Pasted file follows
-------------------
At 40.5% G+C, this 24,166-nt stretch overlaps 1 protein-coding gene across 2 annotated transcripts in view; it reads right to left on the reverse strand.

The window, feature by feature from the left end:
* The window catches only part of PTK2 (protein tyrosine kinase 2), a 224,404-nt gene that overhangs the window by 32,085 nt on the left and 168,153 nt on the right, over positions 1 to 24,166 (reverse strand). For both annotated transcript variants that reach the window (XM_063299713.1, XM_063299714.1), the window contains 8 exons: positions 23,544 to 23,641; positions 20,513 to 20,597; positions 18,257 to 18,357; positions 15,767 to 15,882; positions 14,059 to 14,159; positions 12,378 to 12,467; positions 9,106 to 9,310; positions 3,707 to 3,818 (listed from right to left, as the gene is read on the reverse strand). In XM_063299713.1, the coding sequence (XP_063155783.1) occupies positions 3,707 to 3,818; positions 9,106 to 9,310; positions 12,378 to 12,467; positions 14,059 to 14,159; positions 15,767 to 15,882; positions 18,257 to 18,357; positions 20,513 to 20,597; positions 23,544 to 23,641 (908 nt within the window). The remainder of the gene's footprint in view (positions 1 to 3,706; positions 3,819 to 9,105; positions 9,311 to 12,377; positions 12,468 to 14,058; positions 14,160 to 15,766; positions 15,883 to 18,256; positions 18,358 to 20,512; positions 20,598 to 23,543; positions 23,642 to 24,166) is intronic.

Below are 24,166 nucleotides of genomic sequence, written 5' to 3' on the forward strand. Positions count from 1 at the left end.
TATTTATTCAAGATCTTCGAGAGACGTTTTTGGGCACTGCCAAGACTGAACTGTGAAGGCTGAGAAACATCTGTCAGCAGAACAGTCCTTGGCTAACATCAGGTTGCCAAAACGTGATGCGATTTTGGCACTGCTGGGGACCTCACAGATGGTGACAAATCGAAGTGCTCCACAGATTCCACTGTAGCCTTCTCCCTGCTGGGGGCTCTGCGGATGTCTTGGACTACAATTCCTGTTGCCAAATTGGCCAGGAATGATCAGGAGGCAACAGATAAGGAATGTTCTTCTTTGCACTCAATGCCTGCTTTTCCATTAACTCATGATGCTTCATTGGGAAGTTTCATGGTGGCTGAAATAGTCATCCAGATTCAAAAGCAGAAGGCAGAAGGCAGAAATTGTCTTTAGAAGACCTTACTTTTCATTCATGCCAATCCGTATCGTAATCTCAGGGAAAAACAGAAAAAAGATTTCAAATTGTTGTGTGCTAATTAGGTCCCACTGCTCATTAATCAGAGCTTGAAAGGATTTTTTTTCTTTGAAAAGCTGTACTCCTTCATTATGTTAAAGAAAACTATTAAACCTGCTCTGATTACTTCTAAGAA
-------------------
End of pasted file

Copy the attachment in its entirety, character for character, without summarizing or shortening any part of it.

At 40.5% G+C, this 24,166-nt stretch overlaps 1 protein-coding gene across 2 annotated transcripts in view; it reads right to left on the reverse strand.

The window, feature by feature from the left end:
* The window catches only part of PTK2 (protein tyrosine kinase 2), a 224,404-nt gene that overhangs the window by 32,085 nt on the left and 168,153 nt on the right, over positions 1 to 24,166 (reverse strand). For both annotated transcript variants that reach the window (XM_063299713.1, XM_063299714.1), the window contains 8 exons: positions 23,544 to 23,641; positions 20,513 to 20,597; positions 18,257 to 18,357; positions 15,767 to 15,882; positions 14,059 to 14,159; positions 12,378 to 12,467; positions 9,106 to 9,310; positions 3,707 to 3,818 (listed from right to left, as the gene is read on the reverse strand). In XM_063299713.1, the coding sequence (XP_063155783.1) occupies positions 3,707 to 3,818; positions 9,106 to 9,310; positions 12,378 to 12,467; positions 14,059 to 14,159; positions 15,767 to 15,882; positions 18,257 to 18,357; positions 20,513 to 20,597; positions 23,544 to 23,641 (908 nt within the window). The remainder of the gene's footprint in view (positions 1 to 3,706; positions 3,819 to 9,105; positions 9,311 to 12,377; positions 12,468 to 14,058; positions 14,160 to 15,766; positions 15,883 to 18,256; positions 18,358 to 20,512; positions 20,598 to 23,543; positions 23,642 to 24,166) is intronic.

Below are 24,166 nucleotides of genomic sequence, written 5' to 3' on the forward strand. Positions count from 1 at the left end.
TATTTATTCAAGATCTTCGAGAGACGTTTTTGGGCACTGCCAAGACTGAACTGTGAAGGCTGAGAAACATCTGTCAGCAGAACAGTCCTTGGCTAACATCAGGTTGCCAAAACGTGATGCGATTTTGGCACTGCTGGGGACCTCACAGATGGTGACAAATCGAAGTGCTCCACAGATTCCACTGTAGCCTTCTCCCTGCTGGGGGCTCTGCGGATGTCTTGGACTACAATTCCTGTTGCCAAATTGGCCAGGAATGATCAGGAGGCAACAGATAAGGAATGTTCTTCTTTGCACTCAATGCCTGCTTTTCCATTAACTCATGATGCTTCATTGGGAAGTTTCATGGTGGCTGAAATAGTCATCCAGATTCAAAAGCAGAAGGCAGAAGGCAGAAATTGTCTTTAGAAGACCTTACTTTTCATTCATGCCAATCCGTATCGTAATCTCAGGGAAAAACAGAAAAAAGATTTCAAATTGTTGTGTGCTAATTAGGTCCCACTGCTCATTAATCAGAGCTTGAAAGGATTTTTTTTCTTTGAAAAGCTGTACTCCTTCATTATGTTAAAGAAAACTATTAAACCTGCTCTGATTACTTCTAAGAA